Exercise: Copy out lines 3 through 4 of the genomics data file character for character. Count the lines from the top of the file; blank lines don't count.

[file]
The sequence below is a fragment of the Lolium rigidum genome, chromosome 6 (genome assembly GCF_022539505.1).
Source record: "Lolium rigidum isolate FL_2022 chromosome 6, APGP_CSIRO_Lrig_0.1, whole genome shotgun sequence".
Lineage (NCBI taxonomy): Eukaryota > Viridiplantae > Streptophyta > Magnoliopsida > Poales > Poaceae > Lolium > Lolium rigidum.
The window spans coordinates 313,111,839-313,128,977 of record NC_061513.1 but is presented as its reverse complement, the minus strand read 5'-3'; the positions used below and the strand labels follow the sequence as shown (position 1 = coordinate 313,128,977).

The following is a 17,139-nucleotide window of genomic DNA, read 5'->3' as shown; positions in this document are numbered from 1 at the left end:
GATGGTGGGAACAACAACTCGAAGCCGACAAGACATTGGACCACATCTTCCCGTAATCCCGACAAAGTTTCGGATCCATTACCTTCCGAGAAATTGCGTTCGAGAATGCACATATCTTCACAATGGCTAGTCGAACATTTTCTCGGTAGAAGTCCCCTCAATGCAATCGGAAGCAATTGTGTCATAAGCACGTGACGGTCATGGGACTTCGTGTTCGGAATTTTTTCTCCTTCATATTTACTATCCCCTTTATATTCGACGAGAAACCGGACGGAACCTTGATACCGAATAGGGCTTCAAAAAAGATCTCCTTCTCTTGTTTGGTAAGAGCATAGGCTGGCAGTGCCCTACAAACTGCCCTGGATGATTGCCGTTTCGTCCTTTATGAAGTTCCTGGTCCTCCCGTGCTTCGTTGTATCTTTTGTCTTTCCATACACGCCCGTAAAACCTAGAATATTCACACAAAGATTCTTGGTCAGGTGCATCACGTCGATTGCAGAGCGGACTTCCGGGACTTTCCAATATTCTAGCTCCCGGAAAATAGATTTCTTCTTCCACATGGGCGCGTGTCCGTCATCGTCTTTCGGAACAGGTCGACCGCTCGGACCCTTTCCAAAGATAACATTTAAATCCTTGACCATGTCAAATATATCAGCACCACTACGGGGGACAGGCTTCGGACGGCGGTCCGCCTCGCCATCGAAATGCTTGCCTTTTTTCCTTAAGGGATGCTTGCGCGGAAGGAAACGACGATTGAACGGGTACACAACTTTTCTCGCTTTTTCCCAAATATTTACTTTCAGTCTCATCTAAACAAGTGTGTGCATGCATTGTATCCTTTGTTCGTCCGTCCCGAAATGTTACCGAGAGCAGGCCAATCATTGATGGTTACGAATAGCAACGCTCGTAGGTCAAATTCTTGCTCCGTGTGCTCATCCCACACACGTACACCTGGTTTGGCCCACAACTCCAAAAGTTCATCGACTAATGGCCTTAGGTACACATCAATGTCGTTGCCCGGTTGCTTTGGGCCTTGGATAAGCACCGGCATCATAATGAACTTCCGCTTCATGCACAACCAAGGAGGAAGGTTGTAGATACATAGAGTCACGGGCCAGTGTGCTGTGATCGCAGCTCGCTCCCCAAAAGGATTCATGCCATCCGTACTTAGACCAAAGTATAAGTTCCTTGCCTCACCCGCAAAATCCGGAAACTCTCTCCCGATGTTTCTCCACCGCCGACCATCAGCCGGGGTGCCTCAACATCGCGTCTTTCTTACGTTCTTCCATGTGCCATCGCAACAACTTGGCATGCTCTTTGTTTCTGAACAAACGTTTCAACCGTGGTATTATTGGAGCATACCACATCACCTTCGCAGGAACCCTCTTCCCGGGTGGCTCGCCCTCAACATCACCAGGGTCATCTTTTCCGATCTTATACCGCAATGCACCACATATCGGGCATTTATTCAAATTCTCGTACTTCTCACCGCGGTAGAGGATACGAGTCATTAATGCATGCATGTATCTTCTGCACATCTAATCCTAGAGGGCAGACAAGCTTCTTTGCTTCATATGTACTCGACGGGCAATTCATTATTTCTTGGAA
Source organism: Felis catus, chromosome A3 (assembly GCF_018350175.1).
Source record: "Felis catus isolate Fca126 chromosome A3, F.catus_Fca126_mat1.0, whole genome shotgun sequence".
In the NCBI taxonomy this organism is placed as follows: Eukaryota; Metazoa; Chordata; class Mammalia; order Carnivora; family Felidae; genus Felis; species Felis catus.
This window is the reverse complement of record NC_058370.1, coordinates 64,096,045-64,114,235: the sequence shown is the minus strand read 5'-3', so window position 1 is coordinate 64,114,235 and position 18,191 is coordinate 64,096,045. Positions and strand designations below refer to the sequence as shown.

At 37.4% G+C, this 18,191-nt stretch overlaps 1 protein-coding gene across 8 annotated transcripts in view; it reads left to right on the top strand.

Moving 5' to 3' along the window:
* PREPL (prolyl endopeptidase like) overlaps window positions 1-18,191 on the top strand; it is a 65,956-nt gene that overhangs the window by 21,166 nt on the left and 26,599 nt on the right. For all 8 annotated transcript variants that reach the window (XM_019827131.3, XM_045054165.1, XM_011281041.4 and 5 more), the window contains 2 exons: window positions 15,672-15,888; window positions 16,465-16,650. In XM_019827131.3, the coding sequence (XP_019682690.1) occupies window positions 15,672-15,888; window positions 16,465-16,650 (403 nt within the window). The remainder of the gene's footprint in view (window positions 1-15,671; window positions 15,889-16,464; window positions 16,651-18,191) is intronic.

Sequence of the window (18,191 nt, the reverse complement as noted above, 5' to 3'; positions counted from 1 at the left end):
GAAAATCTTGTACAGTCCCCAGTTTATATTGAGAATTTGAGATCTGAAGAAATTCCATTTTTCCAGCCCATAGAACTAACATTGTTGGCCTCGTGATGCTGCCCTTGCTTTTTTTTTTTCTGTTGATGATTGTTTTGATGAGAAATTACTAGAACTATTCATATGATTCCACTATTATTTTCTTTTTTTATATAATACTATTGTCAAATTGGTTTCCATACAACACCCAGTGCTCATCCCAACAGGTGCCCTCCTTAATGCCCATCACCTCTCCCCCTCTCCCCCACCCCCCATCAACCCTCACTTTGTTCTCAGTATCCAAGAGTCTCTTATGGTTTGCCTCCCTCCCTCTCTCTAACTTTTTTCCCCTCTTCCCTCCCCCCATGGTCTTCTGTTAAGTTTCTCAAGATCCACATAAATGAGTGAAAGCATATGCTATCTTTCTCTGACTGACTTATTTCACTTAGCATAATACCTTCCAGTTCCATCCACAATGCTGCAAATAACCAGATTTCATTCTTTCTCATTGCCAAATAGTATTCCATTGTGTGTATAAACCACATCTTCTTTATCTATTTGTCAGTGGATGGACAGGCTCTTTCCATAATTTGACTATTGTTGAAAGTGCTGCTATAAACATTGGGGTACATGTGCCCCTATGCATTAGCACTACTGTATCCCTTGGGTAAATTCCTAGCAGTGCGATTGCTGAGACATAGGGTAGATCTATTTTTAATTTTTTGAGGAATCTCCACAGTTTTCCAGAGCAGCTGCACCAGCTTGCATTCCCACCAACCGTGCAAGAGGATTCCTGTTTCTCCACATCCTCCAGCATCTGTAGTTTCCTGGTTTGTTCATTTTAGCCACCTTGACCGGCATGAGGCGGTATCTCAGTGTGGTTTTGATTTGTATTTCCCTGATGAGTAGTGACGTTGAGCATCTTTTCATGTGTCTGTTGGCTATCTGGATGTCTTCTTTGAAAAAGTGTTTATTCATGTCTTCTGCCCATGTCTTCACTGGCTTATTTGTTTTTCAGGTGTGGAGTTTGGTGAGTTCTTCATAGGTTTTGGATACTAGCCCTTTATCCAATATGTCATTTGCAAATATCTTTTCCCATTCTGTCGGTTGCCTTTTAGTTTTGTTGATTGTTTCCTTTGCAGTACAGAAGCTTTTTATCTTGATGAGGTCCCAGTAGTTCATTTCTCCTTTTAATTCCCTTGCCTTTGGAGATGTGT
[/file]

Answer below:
Lineage (NCBI taxonomy): Eukaryota > Viridiplantae > Streptophyta > Magnoliopsida > Poales > Poaceae > Lolium > Lolium rigidum.
The window spans coordinates 313,111,839-313,128,977 of record NC_061513.1 but is presented as its reverse complement, the minus strand read 5'-3'; the positions used below and the strand labels follow the sequence as shown (position 1 = coordinate 313,128,977).